Florida Governor Jeb Bush wants a former State Supreme Court justice to reveal the identities of inmates he believes may have been wrongly executed. Retired Justice Gerald Kogan, who served on the state’s high court from 1986 to 1998, refused. He said that instead of interrogating him, state officials should be trying to make sure inmates who say they are innocent get access to DNA evidence. And Kogan also said that the governor’s office needs to start looking at the 84 cases nationwide where people have been released from death row because of DNA evidence. [includes rush transcript]
The governor’s request comes amid a decision by Illinois Gov. George Ryan to put a moratorium on executions. Well, Jeb Bush’s brother, Texas Governor George W. Bush, was recently asked if he would consider a death penalty moratorium in Texas. He refused, claiming that the guilt of all death penalty cases that pass his desk have been proven.
Well, tonight, another execution is scheduled in Texas. Odell Barnes is slated to die, and there are serious questions being raised about his murder conviction.
- Mike Charlton, attorney for Odell Barnes. Call Governor George W. Bush: 512.463.2000.
JUAN GONZALEZ: George Bush apparently is still trying to beat back the furor over his visit to Bob Jones University in South Carolina. He even wrote a letter to the Cardinal of New York, Cardinal O’Connor, expressing regret over the visit. Unfortunately, even that has been considered by many people a little opportunistic. Since the Cardinal has been so ill of late, he’s hardly working at all. And one of the other Catholic bishops here in New York, Bishop Daily of Brooklyn, responded, “Hey, Bob Jones is not that big a deal. What about your policy on execution? Why don’t you do something about that?” And so, the Bishop of Brooklyn had a few words for George Bush.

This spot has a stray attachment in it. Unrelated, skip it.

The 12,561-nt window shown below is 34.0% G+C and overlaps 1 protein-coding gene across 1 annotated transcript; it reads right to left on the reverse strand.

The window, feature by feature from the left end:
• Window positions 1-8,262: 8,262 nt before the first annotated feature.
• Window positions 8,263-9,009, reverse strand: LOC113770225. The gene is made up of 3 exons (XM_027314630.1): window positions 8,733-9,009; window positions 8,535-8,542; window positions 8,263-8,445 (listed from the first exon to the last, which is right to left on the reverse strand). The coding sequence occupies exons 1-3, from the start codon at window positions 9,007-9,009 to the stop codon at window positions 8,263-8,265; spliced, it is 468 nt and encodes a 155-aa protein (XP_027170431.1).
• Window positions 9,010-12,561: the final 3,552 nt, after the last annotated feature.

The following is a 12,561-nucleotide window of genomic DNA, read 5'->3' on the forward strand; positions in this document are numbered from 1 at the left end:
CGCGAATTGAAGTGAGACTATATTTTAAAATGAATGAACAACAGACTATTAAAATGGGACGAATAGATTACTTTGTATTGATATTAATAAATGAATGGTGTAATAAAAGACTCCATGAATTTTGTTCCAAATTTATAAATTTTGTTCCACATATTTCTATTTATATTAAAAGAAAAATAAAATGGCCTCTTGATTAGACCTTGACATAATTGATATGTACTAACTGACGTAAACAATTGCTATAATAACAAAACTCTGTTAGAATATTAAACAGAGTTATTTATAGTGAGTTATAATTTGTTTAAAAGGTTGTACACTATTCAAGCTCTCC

AMY GOODMAN: And speaking of executions, Odell Barnes is scheduled to be executed tonight in Texas, and it brings up — it goes to the case his lawyers are trying to bring around innocence.
We’re going to talk about that in a minute, but in a summary of other news this week, on Monday some 350 protesters were arrested outside federal court buildings in Washington and San Francisco. Police arrested 185 people outside the Supreme Court, another 164 people outside the Federal Appeals Court in San Francisco. These demonstrators were calling for an end to capital punishment and a new trial for Mumia Abu-Jamal, the prisoner on death row in Pennsylvania, a black journalist, who, well, actually, was just on Democracy Now! on Monday talking about the Diallo case, as well as his own and where it stands today. These protests have not gotten a lot of attention in the mainstream media. That’s a lot of numbers, 350 people.
JUAN GONZALEZ: Yes, and I’m sure it’s going to continue to grow, because increasingly the public discontent in many sectors of American society with the continued use of the death penalty is beginning to come to the fore now.